To 73.0 grams of this polyaminopolyamide were added 57.0 grams of water. This solution was heated to 50 C. and 20.0 grams of epichlorohydrin were added dropwise. Heating was continued at 7075 C. After fifteen minutes, 50.0 grams of water were added and heating was continued at 6570 C. until a viscosity of J was reached. Again 50 grams of water were added and the solution was heated at 65-70 C. until a viscosity of J was reached and 100 grams of water were added. Heating was continued until a viscosity of J was attained and 200 grams of water were added and the product was adjusted to a pH of 4.0. This product contained 8.6% solids and had a Gardner viscosity of F.

Example 4 A polyaminopolyamide was prepared, according to Example 1 from 113 grams (1.1 moles) of diethylene triamine, 29.5 grams (0.25 mole) of E-caprolactam and 145.0 grams (1.0 mole) of adipic acid having a viscosity measured at 25 C. of D on the Gardner scale, and a n nvolatile solids content of about 39.3%.

To 87.5 grams of the above solution were added 200 grams of water. This solution was heated to 50 C. and 14 grams of epichlorohydrin were added dropwise. The resulting mixture was heated at 70-75 C. until a Gardner viscosity of I had been reached. Then, 160 grams of water were added and the product was cooled to room temperature. This product, containing about 10.2% solids, was adjusted to a pH of 4.0 and had a viscosity of about E.

Example 5 One hundred-seventy two grams (1.18 moles) of triethylene tetramine and 25 ml. of water Were placed in a round bottom flask equipped with a mechanical agitator and condenser. To this solution were added 26.5 grams (0.235 mole) of E-caprolactam and 118.1 grams (1.0 mole) of succinic acid. This mixture was heated to 195-200 C. for four hours; then vacuum from a water pump was applied to the flask for /2 hour at 180-190 C. to ensure complete reactivity. The product was cooled to about 140 C. and dissolved in 430 grams of water. The visoosity, as measured at 25 C. in a solution containing about 40.4% solids was C on the Gardner scale.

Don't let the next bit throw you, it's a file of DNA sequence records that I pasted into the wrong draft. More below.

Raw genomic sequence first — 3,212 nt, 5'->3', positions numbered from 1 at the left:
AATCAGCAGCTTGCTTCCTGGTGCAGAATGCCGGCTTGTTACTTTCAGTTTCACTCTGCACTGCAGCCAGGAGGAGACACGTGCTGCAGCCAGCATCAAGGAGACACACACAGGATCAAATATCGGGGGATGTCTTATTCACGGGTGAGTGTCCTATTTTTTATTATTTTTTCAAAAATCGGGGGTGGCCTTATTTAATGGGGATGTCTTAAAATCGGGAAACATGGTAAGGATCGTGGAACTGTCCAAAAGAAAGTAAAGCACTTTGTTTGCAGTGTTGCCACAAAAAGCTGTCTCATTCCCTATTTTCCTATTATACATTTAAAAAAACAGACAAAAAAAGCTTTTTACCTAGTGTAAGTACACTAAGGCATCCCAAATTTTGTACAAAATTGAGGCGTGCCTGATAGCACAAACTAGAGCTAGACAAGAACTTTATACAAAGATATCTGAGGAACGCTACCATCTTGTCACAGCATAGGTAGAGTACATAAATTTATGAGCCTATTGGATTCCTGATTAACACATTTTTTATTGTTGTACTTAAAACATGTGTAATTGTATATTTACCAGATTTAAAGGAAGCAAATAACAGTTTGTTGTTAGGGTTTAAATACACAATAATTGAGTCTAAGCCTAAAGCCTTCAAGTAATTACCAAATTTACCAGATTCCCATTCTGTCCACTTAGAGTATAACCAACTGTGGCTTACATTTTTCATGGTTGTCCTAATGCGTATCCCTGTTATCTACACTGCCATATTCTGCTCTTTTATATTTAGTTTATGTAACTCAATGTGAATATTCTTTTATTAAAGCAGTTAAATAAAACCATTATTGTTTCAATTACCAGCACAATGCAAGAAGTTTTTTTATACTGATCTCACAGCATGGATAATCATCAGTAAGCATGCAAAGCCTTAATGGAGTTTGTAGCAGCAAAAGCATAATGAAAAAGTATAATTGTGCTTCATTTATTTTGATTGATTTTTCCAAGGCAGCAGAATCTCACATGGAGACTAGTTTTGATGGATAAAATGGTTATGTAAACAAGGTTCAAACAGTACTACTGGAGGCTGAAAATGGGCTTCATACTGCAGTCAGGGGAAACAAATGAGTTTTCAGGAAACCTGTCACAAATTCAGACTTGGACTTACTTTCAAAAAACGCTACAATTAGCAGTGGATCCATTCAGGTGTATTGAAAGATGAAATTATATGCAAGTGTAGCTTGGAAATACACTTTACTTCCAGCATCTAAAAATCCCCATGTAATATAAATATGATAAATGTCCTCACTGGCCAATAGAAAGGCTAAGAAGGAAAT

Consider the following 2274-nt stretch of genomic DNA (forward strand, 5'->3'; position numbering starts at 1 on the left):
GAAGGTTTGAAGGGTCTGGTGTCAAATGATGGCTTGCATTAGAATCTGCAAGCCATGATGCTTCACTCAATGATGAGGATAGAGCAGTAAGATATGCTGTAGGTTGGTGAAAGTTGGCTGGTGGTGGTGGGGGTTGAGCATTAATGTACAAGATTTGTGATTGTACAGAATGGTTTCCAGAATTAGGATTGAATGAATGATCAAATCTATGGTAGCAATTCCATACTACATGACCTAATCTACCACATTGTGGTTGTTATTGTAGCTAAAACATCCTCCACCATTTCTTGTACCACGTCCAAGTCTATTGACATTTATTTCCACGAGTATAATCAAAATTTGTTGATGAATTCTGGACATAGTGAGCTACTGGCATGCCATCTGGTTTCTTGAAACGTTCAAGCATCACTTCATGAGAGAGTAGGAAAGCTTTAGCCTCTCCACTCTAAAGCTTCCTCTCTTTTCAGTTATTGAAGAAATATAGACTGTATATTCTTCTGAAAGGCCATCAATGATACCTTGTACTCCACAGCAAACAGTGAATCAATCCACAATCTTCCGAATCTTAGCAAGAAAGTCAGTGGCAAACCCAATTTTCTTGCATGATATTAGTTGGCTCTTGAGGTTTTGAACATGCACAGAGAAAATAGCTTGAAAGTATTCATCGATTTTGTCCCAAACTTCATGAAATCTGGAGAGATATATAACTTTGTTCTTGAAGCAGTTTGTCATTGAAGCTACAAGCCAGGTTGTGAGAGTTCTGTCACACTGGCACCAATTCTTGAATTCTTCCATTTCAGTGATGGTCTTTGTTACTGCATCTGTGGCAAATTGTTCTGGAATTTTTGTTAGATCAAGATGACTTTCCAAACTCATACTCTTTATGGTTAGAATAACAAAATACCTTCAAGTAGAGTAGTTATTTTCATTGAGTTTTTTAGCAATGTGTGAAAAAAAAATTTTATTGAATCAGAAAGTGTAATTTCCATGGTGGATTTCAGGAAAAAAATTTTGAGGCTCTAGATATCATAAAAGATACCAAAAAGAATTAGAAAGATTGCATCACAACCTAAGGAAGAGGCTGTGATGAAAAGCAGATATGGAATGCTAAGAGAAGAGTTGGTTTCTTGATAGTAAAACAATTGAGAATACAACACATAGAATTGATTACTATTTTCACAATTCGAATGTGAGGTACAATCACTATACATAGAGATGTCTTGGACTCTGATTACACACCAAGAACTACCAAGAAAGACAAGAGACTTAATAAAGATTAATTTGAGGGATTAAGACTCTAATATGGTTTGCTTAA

To 87.5 grams of this polyaminopolyamide were added 12.5 grams of water. The solution was heated at 50 C. and 24.0 grams of epichlorohydrin were added dropwise.

5 The mixture was heated at 6070 C. After fifteen minutes, 50 grams of water were added and the heating continued until a viscosity of L on the Gardner scale had been attained. Again, 50 grams of water were added. Heating continued until a viscosity of L was reached and 50 grams of water were again added. Again the heating continued at 6070 C. until a viscosity of L was reached and 50 grams of water were added. The resin solution was heated an additional 0.5 hour and then diluted with 100 grams of water. The product was adjusted to a pH of 4.0 and 13.6% solution had a Gardner viscosity H to I.

Example 6 125 grams (1.07 moles) of an amine mixture which is 33% triethylene tetramine and 67% diethylene triamine were added to29.5 grams (0.25 mole) of E-caprolactam, 109 grams (0.75 mole) of adipic acid and 29.5 grams (0.25 mole) of succinic acid. The mixture was heated at 190-200 C. for 4 hours; then vacuum from a water pump was applied to the flask for about A hour at 180-190 C. The product was cooled to about 140 C. and 385 grams of water were added. The polyaminopolyamide solution contained 40.6% solids and had a Gardner viscosity of about E.